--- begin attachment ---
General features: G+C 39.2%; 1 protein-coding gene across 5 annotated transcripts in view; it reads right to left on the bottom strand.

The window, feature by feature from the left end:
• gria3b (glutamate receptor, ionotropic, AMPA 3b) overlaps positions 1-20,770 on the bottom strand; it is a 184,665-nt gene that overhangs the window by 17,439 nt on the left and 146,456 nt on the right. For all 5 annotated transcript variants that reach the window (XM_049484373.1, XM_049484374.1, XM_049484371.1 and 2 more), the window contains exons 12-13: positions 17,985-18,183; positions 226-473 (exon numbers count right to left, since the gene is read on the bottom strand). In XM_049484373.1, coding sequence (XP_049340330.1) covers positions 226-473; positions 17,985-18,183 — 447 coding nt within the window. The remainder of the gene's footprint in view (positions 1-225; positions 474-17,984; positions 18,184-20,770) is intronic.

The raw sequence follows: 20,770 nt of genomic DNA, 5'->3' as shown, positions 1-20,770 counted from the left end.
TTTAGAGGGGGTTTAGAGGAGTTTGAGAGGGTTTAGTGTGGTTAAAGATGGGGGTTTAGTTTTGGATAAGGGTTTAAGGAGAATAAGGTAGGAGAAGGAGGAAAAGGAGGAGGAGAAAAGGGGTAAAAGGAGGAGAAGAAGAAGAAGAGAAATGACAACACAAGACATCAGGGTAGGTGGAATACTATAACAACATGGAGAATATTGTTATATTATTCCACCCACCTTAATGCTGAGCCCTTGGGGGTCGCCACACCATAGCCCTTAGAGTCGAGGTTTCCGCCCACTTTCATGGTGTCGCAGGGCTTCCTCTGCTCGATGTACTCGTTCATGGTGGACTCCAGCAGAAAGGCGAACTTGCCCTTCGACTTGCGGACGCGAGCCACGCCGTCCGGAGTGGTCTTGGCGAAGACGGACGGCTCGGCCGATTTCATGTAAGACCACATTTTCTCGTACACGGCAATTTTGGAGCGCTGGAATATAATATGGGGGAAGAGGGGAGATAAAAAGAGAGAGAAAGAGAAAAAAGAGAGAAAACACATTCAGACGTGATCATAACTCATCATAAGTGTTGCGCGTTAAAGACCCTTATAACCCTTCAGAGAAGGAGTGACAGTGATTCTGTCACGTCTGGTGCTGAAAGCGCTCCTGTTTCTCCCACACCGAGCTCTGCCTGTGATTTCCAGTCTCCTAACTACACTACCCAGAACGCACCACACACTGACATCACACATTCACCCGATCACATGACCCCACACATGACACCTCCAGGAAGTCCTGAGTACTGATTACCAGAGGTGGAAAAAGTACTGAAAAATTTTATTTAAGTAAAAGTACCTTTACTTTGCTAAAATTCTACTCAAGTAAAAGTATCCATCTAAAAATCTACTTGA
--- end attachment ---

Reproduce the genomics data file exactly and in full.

General features: G+C 39.2%; 1 protein-coding gene across 5 annotated transcripts in view; it reads right to left on the bottom strand.

The window, feature by feature from the left end:
• gria3b (glutamate receptor, ionotropic, AMPA 3b) overlaps positions 1-20,770 on the bottom strand; it is a 184,665-nt gene that overhangs the window by 17,439 nt on the left and 146,456 nt on the right. For all 5 annotated transcript variants that reach the window (XM_049484373.1, XM_049484374.1, XM_049484371.1 and 2 more), the window contains exons 12-13: positions 17,985-18,183; positions 226-473 (exon numbers count right to left, since the gene is read on the bottom strand). In XM_049484373.1, coding sequence (XP_049340330.1) covers positions 226-473; positions 17,985-18,183 — 447 coding nt within the window. The remainder of the gene's footprint in view (positions 1-225; positions 474-17,984; positions 18,184-20,770) is intronic.

The raw sequence follows: 20,770 nt of genomic DNA, 5'->3' as shown, positions 1-20,770 counted from the left end.
TTTAGAGGGGGTTTAGAGGAGTTTGAGAGGGTTTAGTGTGGTTAAAGATGGGGGTTTAGTTTTGGATAAGGGTTTAAGGAGAATAAGGTAGGAGAAGGAGGAAAAGGAGGAGGAGAAAAGGGGTAAAAGGAGGAGAAGAAGAAGAAGAGAAATGACAACACAAGACATCAGGGTAGGTGGAATACTATAACAACATGGAGAATATTGTTATATTATTCCACCCACCTTAATGCTGAGCCCTTGGGGGTCGCCACACCATAGCCCTTAGAGTCGAGGTTTCCGCCCACTTTCATGGTGTCGCAGGGCTTCCTCTGCTCGATGTACTCGTTCATGGTGGACTCCAGCAGAAAGGCGAACTTGCCCTTCGACTTGCGGACGCGAGCCACGCCGTCCGGAGTGGTCTTGGCGAAGACGGACGGCTCGGCCGATTTCATGTAAGACCACATTTTCTCGTACACGGCAATTTTGGAGCGCTGGAATATAATATGGGGGAAGAGGGGAGATAAAAAGAGAGAGAAAGAGAAAAAAGAGAGAAAACACATTCAGACGTGATCATAACTCATCATAAGTGTTGCGCGTTAAAGACCCTTATAACCCTTCAGAGAAGGAGTGACAGTGATTCTGTCACGTCTGGTGCTGAAAGCGCTCCTGTTTCTCCCACACCGAGCTCTGCCTGTGATTTCCAGTCTCCTAACTACACTACCCAGAACGCACCACACACTGACATCACACATTCACCCGATCACATGACCCCACACATGACACCTCCAGGAAGTCCTGAGTACTGATTACCAGAGGTGGAAAAAGTACTGAAAAATTTTATTTAAGTAAAAGTACCTTTACTTTGCTAAAATTCTACTCAAGTAAAAGTATCCATCTAAAAATCTACTTGA